Oak Drive Restoration, Expansion Closes the Tree-Lined Road Sporadically Throughout April

Construction crews have lined Oak Drive over the last two weeks as the hallmark tree-lined road leading from Broad Street to campus undergoes a restoration project after an arborist Colgate brought in to assess two splitting trees found that eight more were in dangerous condition. Along with the removal of hazardous trees that took place over winter break, the restoration project will also add more trees along the road, extending Oak Drive, a project that has closed its entrance to campus sporadically since April 7 and through April 29, according to a recent broadcast message.

According to Colgate University President Brian Casey, addressing the trees deemed dangerous was the immediate first step in the restoration project, a decision informed by the arborist’s caution that “when a tree comes down in a snowstorm it comes down fast and it can kill people,” Casey said. After the removal of these during winter break, the next stage in the restoration will fulfill Casey’s vision for an expanded and upgraded Oak Drive that will add 68 new trees to the road and add an extension towards Hamilton Street with lighted, tree-lined walking pathways.

“I’m committed to planting more trees,” Casey said. “I think students know I like trees, so all of Oak Drive… is [going to] go all the way to the corner — all new lights, new pathways — and an alum is paying for it.”

Oak Drive’s current alignment was established and oak trees were planted sometime between 1911 and 1926, meaning the current trees are approximately 100 years old, according to Katy Jacobs, the project manager for planning, design and construction. 

“The historic allée of oak trees also comes to an end at the ‘split,’ where Oak Drive becomes a two way road,” Jacobs said. “This landscape transition can feel a bit abrupt, and creates a lack of continuity and connection that exists along this section of Oak Drive as visitors head uphill towards James B. Colgate Hall (JBC), which is the traditional first stop for many first time visitors to campus. The surrounding hillsides are also sparsely and irregularly planted, which presents an opportunity to improve the overall entrance experience and add to our campus tree canopy.”

According to Jacobs, the trees all undergo a consistent tree care program to maximize the life expectancy for each tree. They get tested for disease as well as get shaped and trimmed in order to prevent potential hazards.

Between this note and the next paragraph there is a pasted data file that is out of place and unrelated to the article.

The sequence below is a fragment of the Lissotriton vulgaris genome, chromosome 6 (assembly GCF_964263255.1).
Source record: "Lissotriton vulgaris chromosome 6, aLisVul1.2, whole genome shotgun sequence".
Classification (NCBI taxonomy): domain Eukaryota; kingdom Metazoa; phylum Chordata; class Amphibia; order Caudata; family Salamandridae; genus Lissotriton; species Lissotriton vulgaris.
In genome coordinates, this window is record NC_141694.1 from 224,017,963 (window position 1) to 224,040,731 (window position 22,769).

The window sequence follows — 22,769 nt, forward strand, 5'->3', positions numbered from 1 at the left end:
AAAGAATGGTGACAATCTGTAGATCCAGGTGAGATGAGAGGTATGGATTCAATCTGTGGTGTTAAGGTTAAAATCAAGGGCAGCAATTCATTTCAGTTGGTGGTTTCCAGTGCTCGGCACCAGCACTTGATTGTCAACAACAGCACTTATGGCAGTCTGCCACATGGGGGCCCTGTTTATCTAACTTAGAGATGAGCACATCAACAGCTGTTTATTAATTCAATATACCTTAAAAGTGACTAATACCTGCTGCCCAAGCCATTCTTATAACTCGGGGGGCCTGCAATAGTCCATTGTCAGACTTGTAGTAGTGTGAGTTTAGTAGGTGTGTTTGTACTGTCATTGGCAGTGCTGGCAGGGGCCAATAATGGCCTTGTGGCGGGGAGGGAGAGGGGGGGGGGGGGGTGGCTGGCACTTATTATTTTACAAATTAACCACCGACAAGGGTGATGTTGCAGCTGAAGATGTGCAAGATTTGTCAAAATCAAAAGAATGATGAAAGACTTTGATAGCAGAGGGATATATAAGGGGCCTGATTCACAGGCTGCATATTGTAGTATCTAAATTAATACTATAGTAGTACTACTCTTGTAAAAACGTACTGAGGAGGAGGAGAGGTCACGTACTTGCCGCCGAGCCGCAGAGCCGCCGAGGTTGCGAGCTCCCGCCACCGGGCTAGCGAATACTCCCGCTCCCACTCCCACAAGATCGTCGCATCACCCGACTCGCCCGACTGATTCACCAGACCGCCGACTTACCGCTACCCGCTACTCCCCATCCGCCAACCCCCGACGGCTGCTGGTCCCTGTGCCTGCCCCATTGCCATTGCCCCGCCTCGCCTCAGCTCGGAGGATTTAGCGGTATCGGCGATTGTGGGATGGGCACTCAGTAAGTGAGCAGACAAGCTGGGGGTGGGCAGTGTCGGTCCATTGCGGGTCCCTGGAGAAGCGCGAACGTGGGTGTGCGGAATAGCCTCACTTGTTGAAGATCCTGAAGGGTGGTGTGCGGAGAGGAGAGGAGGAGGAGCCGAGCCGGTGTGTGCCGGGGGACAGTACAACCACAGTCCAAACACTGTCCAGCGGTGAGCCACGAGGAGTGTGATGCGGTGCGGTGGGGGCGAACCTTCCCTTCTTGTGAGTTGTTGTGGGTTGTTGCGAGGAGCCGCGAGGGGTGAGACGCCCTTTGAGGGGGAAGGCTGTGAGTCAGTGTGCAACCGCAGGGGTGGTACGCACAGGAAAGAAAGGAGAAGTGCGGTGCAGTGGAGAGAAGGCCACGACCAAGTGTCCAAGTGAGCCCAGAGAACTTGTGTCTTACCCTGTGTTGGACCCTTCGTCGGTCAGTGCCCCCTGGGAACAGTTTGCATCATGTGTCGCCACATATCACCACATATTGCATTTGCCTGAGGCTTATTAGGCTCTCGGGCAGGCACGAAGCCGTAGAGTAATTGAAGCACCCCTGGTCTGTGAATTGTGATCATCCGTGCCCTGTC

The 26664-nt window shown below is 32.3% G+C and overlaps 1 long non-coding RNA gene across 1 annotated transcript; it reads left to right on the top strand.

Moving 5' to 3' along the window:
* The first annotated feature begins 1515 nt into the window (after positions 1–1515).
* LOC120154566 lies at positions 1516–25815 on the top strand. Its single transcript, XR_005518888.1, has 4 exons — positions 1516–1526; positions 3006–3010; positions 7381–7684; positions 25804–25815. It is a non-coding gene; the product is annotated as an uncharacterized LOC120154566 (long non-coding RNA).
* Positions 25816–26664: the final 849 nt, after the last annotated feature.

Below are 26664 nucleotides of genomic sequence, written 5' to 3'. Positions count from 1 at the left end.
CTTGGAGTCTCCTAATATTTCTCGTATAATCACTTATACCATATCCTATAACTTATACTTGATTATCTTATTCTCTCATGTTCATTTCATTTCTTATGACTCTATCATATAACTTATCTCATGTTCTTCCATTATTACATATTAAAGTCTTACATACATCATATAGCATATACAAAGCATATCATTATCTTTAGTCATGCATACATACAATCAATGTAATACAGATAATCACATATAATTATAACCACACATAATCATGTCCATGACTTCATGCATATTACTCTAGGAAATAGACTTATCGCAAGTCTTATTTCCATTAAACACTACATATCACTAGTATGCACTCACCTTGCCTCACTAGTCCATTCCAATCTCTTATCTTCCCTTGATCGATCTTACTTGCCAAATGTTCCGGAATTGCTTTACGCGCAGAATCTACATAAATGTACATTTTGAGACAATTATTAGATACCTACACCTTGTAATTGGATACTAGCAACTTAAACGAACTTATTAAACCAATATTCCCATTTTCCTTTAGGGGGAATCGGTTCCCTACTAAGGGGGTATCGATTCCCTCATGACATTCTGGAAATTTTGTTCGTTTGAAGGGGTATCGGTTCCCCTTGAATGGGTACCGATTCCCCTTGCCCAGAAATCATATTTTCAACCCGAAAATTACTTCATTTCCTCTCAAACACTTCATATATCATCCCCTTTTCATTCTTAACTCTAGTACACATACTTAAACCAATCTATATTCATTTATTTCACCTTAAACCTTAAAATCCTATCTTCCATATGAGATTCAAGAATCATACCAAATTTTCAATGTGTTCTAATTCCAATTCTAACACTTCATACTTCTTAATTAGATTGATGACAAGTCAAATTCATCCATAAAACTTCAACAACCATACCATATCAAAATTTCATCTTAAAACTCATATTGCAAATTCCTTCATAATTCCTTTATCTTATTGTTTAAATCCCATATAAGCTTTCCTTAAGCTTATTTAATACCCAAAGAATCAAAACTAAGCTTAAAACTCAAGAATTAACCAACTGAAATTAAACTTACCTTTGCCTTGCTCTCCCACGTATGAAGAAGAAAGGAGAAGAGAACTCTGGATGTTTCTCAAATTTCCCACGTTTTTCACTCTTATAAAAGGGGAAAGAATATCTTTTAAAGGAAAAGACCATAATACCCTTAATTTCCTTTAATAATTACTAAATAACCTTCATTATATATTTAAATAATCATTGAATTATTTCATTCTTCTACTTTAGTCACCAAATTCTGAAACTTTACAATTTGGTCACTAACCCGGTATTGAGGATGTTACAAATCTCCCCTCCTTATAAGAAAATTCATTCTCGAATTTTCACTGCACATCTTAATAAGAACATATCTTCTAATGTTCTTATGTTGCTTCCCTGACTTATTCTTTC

“A handful of trees have failed for various reasons over the years, including [the] eight that were removed this past winter,” Jacobs said. “ Many, but not all, fallen trees have been replaced with new Northern Red Oaks planted in the exact same location over the years, so the resulting effect is a mix of new and old trees at various sizes and stages of growth.”

Jacobs provided further detail of the work that has already been done for the restoration thus far. 

“We are now in the first phase of tree planting, which started this week, Tuesday April 12, and will continue through the end of April,” Jacobs said “We are planting 27 new shade trees to infill the gaps along the historical allée — red oaks — as well as extend the street tree plantings up the west side of the road going towards JBC — red oaks, white oaks, London plane trees and tulip trees.”

Oak Drive is an iconic landscape element on the Colgate University campus, and it is critical to have a plan to manage an aging tree canopy and continuously work to restore and enhance its presence on campus, according to Jacobs.

“The ultimate finished product will be a beautiful tree-lined roadway with pathways extending all the way up to James B. Colgate Hall,” Jacobs said. “It is our goal to restore the integrity of the existing historic allée and to extend it further into the heart of campus. We think this project will be quite transformational for the overall entry experience to campus and that it will create stronger pedestrian connections both within the campus and to the surrounding Village of Hamilton.”

First-year Maddie Handley voiced her excitement about the restoration and why she thinks projects like this are important.

“Oak Drive is probably one of the most iconic spots on campus, and it’s really great to see how much care and effort Colgate puts into maintaining our campus,” Hanley said. “I think these restorations will really enhance what was already such a beautiful, historical space on campus.”